The provision of core management functions by private firms is referred to as operational privatization. Wackenhut, founded by a former C.I.A. employee, was one of the first companies to become involved in the operational privatization of prison facilities. Wackenhut is an international corporation, supplying not only security but also food, healthcare, education, rehabilitation, facility management, architecture and design, construction, financing, staffing, screening and training of employees and personnel management services. George R. Wackenhut, CEO, and Richard Russell Wackenhut, President of Wackenhut Corporation, are also officers for 22 other corporations, the majority of which are part of Wackenhut’s worldwide network of correctional facilities.

Wackenhut Corrections, founded in 1985, is majority owned by Wackenhut Corporation, a global enterprise, offering a wide range of services in fifty countries. Wackenhut Corrections produces revenues in excess of $150 million yearly. In 1995, Wackenhut Corrections was among Forbes Magazine’s "200 Best Small Companies" with ten years of at least 10 percent growth. Standard and Poor’s "Register of Corporations, Directors and Executives – 1995", reports sales of $664.16 million, 46,000 employees and an international marketing territory for the parent Wackenhut Corporation. Its products and services include: security services (including guards, airport pre-departure screening and court and airport checkpoint screening), investigations, comprehensive operations and services for government or private facilities, management of educational and job training facilities, emergency medical and airport fire rescue services, armored cars and guards.

Based in Sarasota, Florida, Esmore Correctional Services, Inc. is the third largest publicly held operator of correctional and detention facilities with a 1996 compound average growth of 36 percent (Company Report 1996). Esmore is run by James Slattery, who was formerly with the hotel industry and thus understands the all important link between occupancy rates and profit. Slattery is one of the company’s founders and the owner of approximately 20 percent of Esmor’s common stock. Michael Garretson, the Chief Operating Officer, has several years of business experience including two years as Sr. Vice President - Business Development for Wackenhut Corrections, Director of Area Development for Infrastructure at EURODISNEY and has worked with several land developers. Ira Cotter, Executive Vice President - Finance, was a Vice President of Janney, Montgomery and Scott’s investment banking department. Esmore is positioned to capitalize on any privatization trend. Through a focus on the high per diem/low fixed cost end of the market, Esmor has been able to maintain operating margins in excess of 35 percent.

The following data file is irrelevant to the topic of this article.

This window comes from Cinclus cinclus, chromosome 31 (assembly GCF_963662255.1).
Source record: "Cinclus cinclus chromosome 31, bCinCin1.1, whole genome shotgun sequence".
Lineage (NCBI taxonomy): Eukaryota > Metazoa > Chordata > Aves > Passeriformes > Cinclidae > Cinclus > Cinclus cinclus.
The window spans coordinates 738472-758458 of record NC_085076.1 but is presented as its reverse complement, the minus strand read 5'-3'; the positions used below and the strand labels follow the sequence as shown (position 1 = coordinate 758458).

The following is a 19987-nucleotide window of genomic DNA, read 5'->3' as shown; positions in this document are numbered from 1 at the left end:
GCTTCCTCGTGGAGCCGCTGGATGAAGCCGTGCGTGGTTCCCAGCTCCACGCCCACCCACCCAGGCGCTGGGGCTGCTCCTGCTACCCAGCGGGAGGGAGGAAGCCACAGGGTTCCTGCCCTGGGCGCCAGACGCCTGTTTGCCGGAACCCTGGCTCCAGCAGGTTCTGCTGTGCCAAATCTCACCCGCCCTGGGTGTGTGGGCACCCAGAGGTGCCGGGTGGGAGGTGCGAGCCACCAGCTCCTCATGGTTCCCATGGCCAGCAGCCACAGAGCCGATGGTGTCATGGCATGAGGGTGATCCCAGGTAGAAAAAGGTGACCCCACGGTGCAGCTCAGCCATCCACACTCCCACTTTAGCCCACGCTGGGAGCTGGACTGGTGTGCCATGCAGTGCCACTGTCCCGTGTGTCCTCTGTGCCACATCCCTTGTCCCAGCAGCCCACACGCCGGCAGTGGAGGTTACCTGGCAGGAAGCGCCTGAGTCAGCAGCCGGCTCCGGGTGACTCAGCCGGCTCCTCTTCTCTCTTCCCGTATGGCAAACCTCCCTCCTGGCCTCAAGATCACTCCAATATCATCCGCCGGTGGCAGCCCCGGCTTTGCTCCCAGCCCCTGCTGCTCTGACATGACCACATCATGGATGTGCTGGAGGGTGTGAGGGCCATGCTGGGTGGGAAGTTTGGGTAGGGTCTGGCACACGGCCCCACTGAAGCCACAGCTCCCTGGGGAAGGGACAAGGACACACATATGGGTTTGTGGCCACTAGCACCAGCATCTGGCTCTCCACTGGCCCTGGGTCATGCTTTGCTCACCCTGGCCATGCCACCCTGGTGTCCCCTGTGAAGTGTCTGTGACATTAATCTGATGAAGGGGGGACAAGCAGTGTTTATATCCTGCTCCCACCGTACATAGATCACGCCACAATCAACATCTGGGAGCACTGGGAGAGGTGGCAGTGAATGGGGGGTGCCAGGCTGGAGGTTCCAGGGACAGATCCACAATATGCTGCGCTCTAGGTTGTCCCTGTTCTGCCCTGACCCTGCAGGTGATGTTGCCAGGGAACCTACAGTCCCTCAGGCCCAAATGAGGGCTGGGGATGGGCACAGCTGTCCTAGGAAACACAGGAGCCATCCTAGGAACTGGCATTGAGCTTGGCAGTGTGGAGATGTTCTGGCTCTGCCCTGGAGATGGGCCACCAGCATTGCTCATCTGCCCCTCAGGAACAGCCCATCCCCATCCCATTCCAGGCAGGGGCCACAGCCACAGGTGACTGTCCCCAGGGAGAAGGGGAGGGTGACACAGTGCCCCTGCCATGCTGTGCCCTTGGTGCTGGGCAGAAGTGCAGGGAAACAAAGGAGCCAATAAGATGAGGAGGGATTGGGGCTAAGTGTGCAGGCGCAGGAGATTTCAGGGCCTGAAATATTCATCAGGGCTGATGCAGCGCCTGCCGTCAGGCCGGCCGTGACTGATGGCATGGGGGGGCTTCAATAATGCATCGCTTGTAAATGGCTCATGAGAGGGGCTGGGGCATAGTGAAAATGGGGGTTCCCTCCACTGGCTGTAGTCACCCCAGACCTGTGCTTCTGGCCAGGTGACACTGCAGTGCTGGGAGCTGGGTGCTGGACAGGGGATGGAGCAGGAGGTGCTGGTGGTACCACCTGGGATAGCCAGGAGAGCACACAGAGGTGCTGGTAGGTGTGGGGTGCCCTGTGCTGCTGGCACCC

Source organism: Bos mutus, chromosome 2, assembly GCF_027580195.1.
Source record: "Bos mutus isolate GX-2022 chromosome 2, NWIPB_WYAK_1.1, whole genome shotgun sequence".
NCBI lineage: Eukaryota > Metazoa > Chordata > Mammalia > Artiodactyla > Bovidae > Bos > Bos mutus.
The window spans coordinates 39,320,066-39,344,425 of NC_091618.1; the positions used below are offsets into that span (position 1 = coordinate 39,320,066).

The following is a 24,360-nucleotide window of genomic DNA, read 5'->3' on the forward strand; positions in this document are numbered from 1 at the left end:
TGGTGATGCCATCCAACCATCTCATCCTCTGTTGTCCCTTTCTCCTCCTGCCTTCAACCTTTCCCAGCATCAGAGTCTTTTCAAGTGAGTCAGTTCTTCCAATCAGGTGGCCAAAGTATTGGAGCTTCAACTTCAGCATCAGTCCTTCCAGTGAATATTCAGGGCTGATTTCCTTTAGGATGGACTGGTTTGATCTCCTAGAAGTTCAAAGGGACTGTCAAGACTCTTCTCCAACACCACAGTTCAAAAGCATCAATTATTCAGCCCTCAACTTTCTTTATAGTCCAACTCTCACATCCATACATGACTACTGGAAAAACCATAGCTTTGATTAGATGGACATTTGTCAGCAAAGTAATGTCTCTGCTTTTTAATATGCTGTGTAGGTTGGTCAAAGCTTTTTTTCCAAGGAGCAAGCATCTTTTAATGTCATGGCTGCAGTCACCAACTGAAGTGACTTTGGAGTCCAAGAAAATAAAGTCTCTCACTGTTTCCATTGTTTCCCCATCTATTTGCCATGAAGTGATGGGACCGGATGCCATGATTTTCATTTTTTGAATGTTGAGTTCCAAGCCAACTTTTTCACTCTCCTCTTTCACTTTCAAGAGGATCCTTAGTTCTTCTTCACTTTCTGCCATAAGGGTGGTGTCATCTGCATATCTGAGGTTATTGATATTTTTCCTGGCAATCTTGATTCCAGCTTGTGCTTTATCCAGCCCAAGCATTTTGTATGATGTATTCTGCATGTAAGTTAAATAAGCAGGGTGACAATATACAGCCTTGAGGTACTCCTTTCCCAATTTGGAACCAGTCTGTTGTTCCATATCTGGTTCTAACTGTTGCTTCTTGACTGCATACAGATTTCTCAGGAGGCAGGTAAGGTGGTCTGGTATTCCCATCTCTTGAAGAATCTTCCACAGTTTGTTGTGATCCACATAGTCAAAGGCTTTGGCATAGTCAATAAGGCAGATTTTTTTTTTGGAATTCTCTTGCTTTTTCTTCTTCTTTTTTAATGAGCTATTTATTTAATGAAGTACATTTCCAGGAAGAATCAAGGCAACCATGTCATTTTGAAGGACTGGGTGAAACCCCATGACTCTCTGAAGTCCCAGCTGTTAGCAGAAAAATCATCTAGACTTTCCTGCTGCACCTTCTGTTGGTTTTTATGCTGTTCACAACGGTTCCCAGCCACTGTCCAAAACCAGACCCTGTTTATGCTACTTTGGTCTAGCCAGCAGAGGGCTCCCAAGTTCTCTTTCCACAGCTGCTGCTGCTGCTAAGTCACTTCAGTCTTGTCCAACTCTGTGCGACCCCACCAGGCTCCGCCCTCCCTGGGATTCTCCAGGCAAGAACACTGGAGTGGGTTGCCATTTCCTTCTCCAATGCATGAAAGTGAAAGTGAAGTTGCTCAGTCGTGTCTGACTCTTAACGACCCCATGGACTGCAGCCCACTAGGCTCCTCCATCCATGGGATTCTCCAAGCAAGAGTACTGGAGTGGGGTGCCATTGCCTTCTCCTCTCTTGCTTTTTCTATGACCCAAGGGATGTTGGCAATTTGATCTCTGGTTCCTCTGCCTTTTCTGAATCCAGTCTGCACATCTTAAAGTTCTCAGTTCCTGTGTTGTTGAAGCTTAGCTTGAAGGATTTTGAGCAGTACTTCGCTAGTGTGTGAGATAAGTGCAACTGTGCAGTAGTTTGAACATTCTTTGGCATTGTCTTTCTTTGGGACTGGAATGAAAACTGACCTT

The Corrections Corporation of America (CCA) is the oldest and the largest private sector United States correctional company. Their backers include the same investment firm that helped bankroll Kentucky Fried Chicken franchises. Standard and Poor’s Register identifies CCA’s primary business interest as the design, construction and management of detention and corrections facilities and reports 1995 sales of $100.42 million. CCA had a record year in 1996 with the highest operating income in the company’s history. Revenues increased by 41 percent and net profits increased 115 percent (Prison Privatisation Report International 1997).

On July 24, 1997, CCA announced second quarter and six month net income growth of 66 percent and 86 percent respectively on revenue growth in excess of 50 percent. Revenues in the 1997 second quarter were $107 million, up 59 percent from the second quarter of 1996. Net income for the first six months of 1997 was $23.6 million, compared with $12.7 million in the same period of 1996. (CCA: Letter to Shareholders 1997).